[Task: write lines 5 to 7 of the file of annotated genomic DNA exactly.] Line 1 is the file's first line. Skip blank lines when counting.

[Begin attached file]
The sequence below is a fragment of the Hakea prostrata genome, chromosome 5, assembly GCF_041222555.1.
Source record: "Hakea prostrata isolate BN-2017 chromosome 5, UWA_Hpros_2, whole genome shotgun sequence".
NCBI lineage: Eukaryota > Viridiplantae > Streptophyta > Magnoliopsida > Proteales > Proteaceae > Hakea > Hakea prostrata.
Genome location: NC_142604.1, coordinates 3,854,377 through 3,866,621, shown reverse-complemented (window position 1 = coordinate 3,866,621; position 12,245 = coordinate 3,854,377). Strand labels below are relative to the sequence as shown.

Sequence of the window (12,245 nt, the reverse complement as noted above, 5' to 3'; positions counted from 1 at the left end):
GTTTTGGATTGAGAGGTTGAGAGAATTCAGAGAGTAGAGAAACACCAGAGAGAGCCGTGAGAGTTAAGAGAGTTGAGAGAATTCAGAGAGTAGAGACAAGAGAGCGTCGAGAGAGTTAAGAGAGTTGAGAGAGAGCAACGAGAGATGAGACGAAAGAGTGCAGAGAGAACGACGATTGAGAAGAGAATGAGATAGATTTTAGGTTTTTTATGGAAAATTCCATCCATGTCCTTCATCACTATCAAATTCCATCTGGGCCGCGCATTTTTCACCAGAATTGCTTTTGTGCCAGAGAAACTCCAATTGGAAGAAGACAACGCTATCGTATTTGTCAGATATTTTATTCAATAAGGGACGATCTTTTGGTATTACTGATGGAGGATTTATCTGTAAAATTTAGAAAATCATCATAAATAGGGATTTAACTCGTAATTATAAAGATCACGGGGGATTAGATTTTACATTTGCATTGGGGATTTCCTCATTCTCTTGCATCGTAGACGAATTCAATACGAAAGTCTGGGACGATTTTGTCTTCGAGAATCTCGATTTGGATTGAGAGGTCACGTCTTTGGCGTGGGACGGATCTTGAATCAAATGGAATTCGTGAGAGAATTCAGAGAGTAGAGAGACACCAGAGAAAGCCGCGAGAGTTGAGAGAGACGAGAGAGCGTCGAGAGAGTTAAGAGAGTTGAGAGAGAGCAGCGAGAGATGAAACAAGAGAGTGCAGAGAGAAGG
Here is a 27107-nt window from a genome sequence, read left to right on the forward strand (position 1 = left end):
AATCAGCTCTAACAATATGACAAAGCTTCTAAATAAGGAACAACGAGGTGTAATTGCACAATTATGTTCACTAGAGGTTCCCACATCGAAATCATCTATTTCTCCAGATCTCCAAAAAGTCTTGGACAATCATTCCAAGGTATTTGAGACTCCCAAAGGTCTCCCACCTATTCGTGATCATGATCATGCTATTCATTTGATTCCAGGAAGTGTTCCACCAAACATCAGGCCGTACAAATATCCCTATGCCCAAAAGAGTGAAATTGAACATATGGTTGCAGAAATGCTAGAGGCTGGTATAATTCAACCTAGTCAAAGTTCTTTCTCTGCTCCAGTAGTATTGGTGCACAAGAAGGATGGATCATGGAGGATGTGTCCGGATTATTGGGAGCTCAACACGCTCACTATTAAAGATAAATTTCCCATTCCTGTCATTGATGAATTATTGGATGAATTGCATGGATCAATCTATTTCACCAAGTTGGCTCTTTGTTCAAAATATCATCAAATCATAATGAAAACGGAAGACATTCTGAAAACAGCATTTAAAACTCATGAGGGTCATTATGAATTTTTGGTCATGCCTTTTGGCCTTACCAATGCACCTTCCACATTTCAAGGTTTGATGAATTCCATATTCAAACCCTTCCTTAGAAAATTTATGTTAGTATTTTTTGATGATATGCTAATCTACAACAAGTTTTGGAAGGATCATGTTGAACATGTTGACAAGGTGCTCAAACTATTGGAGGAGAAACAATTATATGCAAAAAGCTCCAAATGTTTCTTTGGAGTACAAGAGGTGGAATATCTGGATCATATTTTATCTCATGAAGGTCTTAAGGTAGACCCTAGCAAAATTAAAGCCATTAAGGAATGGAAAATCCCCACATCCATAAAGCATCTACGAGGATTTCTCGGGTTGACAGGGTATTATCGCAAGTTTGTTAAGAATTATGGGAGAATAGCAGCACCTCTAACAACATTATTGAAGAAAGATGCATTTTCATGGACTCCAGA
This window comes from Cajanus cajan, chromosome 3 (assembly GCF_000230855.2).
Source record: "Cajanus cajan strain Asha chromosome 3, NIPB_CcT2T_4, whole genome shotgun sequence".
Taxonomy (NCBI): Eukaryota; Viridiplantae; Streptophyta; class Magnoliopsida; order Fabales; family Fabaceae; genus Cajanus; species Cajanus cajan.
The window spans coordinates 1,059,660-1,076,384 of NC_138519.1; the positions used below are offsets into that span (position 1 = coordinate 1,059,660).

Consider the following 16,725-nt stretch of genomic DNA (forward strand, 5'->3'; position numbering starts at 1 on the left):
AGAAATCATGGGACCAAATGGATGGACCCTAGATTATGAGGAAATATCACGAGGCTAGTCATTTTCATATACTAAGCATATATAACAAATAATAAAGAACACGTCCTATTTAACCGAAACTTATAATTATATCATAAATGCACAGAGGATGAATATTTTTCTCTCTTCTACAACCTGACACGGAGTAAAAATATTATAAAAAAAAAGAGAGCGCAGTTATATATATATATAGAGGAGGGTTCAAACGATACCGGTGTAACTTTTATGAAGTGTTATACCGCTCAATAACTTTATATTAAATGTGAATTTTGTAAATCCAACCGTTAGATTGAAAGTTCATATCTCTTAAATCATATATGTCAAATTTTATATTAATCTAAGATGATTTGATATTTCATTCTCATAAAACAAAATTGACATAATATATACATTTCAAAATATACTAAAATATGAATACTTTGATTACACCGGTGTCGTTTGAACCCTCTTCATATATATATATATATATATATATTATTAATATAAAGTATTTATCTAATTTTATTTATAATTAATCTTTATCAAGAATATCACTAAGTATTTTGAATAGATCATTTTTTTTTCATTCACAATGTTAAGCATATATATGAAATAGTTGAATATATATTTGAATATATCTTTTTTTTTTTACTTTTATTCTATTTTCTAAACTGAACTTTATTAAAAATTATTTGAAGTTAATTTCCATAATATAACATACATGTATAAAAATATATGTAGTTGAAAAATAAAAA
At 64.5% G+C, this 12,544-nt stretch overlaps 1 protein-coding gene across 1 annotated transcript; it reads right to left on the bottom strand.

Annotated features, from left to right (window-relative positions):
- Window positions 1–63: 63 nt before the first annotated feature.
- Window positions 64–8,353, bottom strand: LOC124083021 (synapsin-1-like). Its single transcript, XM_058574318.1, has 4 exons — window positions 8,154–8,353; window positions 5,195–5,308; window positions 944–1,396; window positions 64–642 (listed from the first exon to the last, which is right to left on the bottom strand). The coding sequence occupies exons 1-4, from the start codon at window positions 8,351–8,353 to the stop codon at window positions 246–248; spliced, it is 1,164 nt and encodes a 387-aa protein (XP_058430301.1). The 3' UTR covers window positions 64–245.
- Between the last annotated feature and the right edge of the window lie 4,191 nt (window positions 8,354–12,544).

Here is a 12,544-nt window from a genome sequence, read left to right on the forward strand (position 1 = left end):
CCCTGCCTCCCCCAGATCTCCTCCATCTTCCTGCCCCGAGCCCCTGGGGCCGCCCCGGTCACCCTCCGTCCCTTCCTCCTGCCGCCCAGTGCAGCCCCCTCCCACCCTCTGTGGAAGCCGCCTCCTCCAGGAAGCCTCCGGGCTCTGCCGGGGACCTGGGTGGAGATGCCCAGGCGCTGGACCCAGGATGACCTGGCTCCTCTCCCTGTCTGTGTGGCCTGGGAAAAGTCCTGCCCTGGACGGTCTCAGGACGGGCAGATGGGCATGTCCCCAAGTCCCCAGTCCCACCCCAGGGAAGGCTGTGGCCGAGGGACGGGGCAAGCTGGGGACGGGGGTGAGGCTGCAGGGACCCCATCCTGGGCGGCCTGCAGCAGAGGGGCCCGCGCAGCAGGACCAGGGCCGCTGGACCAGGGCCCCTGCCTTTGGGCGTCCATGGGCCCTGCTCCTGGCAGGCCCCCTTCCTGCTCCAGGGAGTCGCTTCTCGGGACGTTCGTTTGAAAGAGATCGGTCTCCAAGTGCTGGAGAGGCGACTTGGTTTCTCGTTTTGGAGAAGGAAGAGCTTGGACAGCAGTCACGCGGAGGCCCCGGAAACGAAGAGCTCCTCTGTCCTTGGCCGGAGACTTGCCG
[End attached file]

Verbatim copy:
Sequence of the window (12,245 nt, the reverse complement as noted above, 5' to 3'; positions counted from 1 at the left end):
GTTTTGGATTGAGAGGTTGAGAGAATTCAGAGAGTAGAGAAACACCAGAGAGAGCCGTGAGAGTTAAGAGAGTTGAGAGAATTCAGAGAGTAGAGACAAGAGAGCGTCGAGAGAGTTAAGAGAGTTGAGAGAGAGCAACGAGAGATGAGACGAAAGAGTGCAGAGAGAACGACGATTGAGAAGAGAATGAGATAGATTTTAGGTTTTTTATGGAAAATTCCATCCATGTCCTTCATCACTATCAAATTCCATCTGGGCCGCGCATTTTTCACCAGAATTGCTTTTGTGCCAGAGAAACTCCAATTGGAAGAAGACAACGCTATCGTATTTGTCAGATATTTTATTCAATAAGGGACGATCTTTTGGTATTACTGATGGAGGATTTATCTGTAAAATTTAGAAAATCATCATAAATAGGGATTTAACTCGTAATTATAAAGATCACGGGGGATTAGATTTTACATTTGCATTGGGGATTTCCTCATTCTCTTGCATCGTAGACGAATTCAATACGAAAGTCTGGGACGATTTTGTCTTCGAGAATCTCGATTTGGATTGAGAGGTCACGTCTTTGGCGTGGGACGGATCTTGAATCAAATGGAATTCGTGAGAGAATTCAGAGAGTAGAGAGACACCAGAGAAAGCCGCGAGAGTTGAGAGAGACGAGAGAGCGTCGAGAGAGTTAAGAGAGTTGAGAGAGAGCAGCGAGAGATGAAACAAGAGAGTGCAGAGAGAAGG
Here is a 27107-nt window from a genome sequence, read left to right on the forward strand (position 1 = left end):